With Pokemon GO being the incredible hit that it’s been, many people have, of course, tried to find ways around the central focus of the game… The GO part. Without pointing to the obvious stereotype that gamers already face (which this is only bringing more and more light to), it’s not surprising that GPS spoofing apps have been popping up.
So basically, for anyone living under a rock, Niantic developed a Pokemon game that uses Google Maps in order to track your location. Pokemon spawn around you, and well, pretty much any populated area of the world that has the game, and you catch them. Easy enough.
However, apps like Pokebuddy and Necrobot have been seeing large success in being able to spoof your location elsewhere. MyGoBot is a new website that asks for just under $8, and allows you to cheat the system even more reliably. The problem arises when you have people paying to cheat. Niantic is going to have to step up their banning game as a result.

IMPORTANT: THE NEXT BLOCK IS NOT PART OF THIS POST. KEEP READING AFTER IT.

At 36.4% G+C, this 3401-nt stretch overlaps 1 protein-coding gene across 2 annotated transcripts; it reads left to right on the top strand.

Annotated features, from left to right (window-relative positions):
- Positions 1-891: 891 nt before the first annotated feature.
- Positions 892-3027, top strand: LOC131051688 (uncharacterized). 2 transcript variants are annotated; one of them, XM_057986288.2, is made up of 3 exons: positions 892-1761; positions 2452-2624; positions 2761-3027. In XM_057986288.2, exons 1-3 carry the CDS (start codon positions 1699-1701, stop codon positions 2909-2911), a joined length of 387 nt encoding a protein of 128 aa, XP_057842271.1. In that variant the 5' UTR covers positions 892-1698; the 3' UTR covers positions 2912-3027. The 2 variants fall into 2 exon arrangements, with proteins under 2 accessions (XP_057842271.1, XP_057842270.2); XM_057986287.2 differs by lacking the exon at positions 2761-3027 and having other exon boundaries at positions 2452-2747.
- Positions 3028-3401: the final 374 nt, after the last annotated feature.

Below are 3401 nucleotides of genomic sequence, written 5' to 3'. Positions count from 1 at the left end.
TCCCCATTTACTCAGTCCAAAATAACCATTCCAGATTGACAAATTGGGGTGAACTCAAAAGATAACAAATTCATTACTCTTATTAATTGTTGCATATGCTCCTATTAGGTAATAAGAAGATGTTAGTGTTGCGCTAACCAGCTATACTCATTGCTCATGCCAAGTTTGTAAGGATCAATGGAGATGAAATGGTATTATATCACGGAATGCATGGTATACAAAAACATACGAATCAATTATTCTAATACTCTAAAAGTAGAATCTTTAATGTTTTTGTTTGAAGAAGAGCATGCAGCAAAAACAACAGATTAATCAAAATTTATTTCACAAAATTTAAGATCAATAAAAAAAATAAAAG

It’s been documented that you can earn yourself a ‘soft ban’ by using GPS spoofing. It basically prevents you from catching Pokemon, battling gyms, and collecting items for a limited period of time. It’s heavily suspected that Niantic will start perma-banning players for using cheating methods in the near future.
The owner of MyGoBot is at least pretty straightforward. He made a statement when asked about potential perma-bans in Pokemon GO using his website:
“No one knows for sure. Botting is a risky action no matter what, so please bot at your own risk!”
GPS spoofing isn’t the only way players are gaining advantages, however. One player used his car’s autopilot to play Pokemon GO. Other players simply use sites like PokeVision to see where Pokemon are spawning and how long they’ll be there.